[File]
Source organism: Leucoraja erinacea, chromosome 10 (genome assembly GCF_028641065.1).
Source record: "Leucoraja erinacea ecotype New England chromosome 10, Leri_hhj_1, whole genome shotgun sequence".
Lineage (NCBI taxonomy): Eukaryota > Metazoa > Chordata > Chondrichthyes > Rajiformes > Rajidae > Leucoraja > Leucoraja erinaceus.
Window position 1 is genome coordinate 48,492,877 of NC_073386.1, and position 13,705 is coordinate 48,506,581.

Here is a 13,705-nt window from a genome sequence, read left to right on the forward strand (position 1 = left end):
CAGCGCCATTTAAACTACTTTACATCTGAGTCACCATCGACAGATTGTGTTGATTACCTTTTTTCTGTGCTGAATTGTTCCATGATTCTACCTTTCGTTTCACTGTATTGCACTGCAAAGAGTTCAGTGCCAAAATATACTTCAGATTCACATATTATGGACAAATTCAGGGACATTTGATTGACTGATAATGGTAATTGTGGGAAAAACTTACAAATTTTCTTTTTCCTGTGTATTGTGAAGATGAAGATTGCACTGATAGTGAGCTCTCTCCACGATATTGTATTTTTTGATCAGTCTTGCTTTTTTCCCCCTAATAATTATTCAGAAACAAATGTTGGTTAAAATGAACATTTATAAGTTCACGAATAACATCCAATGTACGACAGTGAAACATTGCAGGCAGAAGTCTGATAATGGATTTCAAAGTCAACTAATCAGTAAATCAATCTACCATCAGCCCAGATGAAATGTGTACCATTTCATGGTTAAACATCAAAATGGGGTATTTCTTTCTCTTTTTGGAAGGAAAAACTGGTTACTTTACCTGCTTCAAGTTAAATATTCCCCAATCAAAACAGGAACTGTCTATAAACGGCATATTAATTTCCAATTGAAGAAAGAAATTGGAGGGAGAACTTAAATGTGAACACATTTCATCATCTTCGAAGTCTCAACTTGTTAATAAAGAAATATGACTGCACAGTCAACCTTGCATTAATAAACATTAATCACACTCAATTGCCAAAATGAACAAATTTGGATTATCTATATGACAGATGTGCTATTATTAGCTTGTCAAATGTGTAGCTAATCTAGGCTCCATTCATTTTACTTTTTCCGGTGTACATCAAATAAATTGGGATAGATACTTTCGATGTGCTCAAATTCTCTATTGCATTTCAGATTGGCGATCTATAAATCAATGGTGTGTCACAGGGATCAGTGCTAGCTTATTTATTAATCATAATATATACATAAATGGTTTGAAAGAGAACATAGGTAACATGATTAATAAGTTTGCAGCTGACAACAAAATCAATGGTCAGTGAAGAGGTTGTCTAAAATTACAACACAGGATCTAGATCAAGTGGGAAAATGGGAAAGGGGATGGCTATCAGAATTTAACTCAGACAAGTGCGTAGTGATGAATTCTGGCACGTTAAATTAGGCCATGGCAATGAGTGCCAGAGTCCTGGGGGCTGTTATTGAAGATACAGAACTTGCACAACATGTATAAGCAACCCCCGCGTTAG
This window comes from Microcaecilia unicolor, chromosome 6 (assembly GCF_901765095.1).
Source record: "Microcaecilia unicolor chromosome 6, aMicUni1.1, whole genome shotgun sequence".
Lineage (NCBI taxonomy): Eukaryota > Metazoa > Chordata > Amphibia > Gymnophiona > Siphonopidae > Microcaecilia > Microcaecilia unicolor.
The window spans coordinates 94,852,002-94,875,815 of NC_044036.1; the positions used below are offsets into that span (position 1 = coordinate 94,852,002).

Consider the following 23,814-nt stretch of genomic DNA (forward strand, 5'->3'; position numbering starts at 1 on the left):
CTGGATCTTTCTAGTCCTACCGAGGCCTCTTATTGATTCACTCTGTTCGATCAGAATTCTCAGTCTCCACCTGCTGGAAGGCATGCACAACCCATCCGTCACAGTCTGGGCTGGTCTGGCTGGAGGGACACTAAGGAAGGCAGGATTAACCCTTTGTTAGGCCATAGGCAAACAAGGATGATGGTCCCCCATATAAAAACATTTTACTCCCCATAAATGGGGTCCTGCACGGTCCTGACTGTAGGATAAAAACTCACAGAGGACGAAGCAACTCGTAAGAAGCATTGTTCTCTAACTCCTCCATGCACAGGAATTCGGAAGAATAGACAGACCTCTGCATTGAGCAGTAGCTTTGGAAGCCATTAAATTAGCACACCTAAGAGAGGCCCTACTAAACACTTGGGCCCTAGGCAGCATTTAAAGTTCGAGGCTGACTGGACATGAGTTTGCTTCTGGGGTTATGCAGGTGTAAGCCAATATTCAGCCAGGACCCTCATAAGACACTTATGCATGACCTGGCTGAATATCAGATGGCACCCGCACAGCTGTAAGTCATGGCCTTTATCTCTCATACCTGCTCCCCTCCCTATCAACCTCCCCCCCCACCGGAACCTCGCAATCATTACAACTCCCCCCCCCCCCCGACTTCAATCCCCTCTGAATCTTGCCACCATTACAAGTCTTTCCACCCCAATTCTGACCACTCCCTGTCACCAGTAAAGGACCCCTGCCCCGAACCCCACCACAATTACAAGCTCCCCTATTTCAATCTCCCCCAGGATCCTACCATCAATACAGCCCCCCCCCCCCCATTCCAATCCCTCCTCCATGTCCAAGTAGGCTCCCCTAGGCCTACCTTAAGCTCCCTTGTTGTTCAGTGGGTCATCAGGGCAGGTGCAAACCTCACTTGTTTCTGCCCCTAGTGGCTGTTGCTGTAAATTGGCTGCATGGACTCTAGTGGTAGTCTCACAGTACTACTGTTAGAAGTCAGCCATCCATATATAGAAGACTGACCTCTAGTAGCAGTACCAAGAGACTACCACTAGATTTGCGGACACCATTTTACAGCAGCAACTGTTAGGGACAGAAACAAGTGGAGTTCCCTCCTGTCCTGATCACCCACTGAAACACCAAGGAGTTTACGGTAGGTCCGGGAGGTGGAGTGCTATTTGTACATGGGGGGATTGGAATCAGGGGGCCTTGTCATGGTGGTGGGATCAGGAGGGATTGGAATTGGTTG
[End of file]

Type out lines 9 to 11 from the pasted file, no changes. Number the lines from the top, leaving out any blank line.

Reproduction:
Lineage (NCBI taxonomy): Eukaryota > Metazoa > Chordata > Amphibia > Gymnophiona > Siphonopidae > Microcaecilia > Microcaecilia unicolor.
The window spans coordinates 94,852,002-94,875,815 of NC_044036.1; the positions used below are offsets into that span (position 1 = coordinate 94,852,002).

Consider the following 23,814-nt stretch of genomic DNA (forward strand, 5'->3'; position numbering starts at 1 on the left):